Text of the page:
School readiness

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The journey to 'big school': supporting Aboriginal and Torres Strait Islander children's transition to primary school. (PDF)
Mason-WhiteH
North Fitzroy, Vic. : SNAICC, 2014.

SNAICC is currently exploring how Aboriginal and Torres Strait Islander children can best be supported in the transition to school - a crucial stage for any child's future schooling life and educational outcomes. A literature review, 'Supporting transition to school for Aboriginal and Torres Strait Islander children: What it means and what works?', examined what constitutes a 'successful transition', and the key program elements involved. This new report investigates the practical implications of these findings and presents case studies of good practice from early childhood services, schools and family support services. The report also presents key recommendations for policy and practice and discusses the challenge of ensuring cultural competence within programs and targeted funding. It is hoped that this report will be a useful reference to inform the design, implementation and evaluation of transition programs.

A first look at the Head Start CARES demonstration: large scale implementation of programs to improve children's social-emotional competence
Mattera S
Washington, DC : Office of Planning, Research and Evaluation, US Administration for Children and Families, 2013.

Head Start is a federally funded early childhood education program in the United States that aims to increase school readiness among low-income children from birth to age five years by boosting their cognitive, social, and emotional development. The Head Start CARES (Classroom-based Approaches and Resources for Emotion and Social skill promotion) demonstration project is trialing enhancements to the existing model. It is evaluating three interventions, including classroom-based social-emotional strategies, professional development, and related supports. This review report examines how well the enhancements were implemented, as part of a larger Head Start CARES randomized control trial.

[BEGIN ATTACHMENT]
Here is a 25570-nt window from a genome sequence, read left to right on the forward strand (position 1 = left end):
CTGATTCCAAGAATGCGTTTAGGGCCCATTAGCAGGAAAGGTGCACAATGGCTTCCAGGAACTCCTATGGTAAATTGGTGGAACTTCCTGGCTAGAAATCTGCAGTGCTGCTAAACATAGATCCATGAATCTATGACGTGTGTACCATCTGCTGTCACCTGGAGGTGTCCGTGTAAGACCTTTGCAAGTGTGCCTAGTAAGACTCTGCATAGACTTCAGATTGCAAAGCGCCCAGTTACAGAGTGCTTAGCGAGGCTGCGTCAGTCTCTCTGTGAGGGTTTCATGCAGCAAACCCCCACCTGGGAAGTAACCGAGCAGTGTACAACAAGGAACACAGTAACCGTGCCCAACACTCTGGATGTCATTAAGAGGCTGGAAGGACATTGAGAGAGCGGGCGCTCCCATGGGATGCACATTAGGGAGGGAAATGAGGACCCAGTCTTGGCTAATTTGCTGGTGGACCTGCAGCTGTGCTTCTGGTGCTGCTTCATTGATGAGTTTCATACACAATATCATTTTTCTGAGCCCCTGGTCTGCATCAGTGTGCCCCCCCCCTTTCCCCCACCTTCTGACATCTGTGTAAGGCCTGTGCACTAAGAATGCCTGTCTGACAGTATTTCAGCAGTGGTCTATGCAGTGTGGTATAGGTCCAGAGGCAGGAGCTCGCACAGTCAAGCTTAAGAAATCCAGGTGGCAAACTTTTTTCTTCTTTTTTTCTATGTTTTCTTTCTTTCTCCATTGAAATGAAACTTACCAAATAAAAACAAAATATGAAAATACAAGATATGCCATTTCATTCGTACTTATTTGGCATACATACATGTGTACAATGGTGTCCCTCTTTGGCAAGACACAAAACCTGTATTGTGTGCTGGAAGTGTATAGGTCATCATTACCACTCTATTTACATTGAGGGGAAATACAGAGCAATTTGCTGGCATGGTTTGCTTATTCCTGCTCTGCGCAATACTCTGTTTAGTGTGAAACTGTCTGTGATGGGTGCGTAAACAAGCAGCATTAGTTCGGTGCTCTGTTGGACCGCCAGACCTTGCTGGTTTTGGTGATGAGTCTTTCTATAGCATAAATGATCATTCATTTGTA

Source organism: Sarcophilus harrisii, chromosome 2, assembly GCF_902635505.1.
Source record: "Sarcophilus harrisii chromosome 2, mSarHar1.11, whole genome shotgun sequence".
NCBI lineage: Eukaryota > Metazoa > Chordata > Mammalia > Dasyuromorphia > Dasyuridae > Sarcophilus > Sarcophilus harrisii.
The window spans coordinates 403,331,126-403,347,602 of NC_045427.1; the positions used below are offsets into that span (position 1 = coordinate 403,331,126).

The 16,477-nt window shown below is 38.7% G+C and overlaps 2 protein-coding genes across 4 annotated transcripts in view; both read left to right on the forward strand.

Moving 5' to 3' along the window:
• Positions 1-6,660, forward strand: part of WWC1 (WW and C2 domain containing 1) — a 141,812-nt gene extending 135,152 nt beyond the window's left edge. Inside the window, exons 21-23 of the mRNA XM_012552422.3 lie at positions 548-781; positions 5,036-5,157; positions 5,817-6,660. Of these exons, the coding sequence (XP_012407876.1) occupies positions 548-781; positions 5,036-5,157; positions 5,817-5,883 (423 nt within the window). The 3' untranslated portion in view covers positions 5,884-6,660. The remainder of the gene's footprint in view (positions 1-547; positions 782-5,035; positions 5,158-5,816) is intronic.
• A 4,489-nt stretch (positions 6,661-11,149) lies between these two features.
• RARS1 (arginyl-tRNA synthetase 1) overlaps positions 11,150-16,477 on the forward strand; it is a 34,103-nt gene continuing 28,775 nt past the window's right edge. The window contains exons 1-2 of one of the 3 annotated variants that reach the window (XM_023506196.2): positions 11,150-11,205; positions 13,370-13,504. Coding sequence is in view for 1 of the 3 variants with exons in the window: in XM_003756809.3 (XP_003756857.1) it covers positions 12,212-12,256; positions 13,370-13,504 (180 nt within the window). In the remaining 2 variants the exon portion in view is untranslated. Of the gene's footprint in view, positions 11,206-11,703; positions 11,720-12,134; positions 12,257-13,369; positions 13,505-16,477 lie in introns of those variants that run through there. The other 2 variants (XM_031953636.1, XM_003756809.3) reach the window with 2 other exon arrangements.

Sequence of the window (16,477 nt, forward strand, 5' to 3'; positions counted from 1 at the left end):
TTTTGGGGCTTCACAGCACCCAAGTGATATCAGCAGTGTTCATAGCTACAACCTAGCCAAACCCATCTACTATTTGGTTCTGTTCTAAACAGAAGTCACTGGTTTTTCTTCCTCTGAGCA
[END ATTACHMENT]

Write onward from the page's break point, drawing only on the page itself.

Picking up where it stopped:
The state of Victoria's children 2012: early childhood : a report on how Victoria's young children are faring (PDF)
Victoria. Dept. of Education and Early Childhood Development
Melbourne : Dept. of Education and Early Childhood Development, 2013.

This annual report series provides an overview of how children are faring in Victoria, serving as an evidence base to support planning and policy development. The 2012 report looks at early childhood, identifying how children from birth to eight and their families are doing against indicators of health, wellbeing, development, learning, and safety, and identifying where government assistance might be needed. The latest data is included for such topics as health, immunisation, breastfeeding, birth weight, obesity, wellbeing, developmental vulnerability, emotional problems, stressful life events, preschool participation, child care attendance, child care standards, parental involvement in learning, achievement in grade 3, neighbourhood safety, parental employment, housing, bullying, accidents, family violence, and child abuse substantiations. Some statistics for Aboriginal children and children for different family types are also included, as are examples of good practice and key government programs and policies.

Solid partners solid futures: a partnership approach for excellence in Aboriginal and Torres Strait Islander early childhood, education, training and employment from 2013 to 2016
Queensland
Brisbane, Qld. : Queensland Government, 2013

Solid partners Solid futures is the Queensland Government's plan to improve outcomes for Aboriginal and Torres Strait Islander Queenslanders. It aims to support Indigenous children and young people in transitioning from home to school, engaging and achieving at school, and transitioning from school into the workforce or further education. This document sets out the Government's goals and commitments over the next four years, noting the plan's particular focus on building partnerships.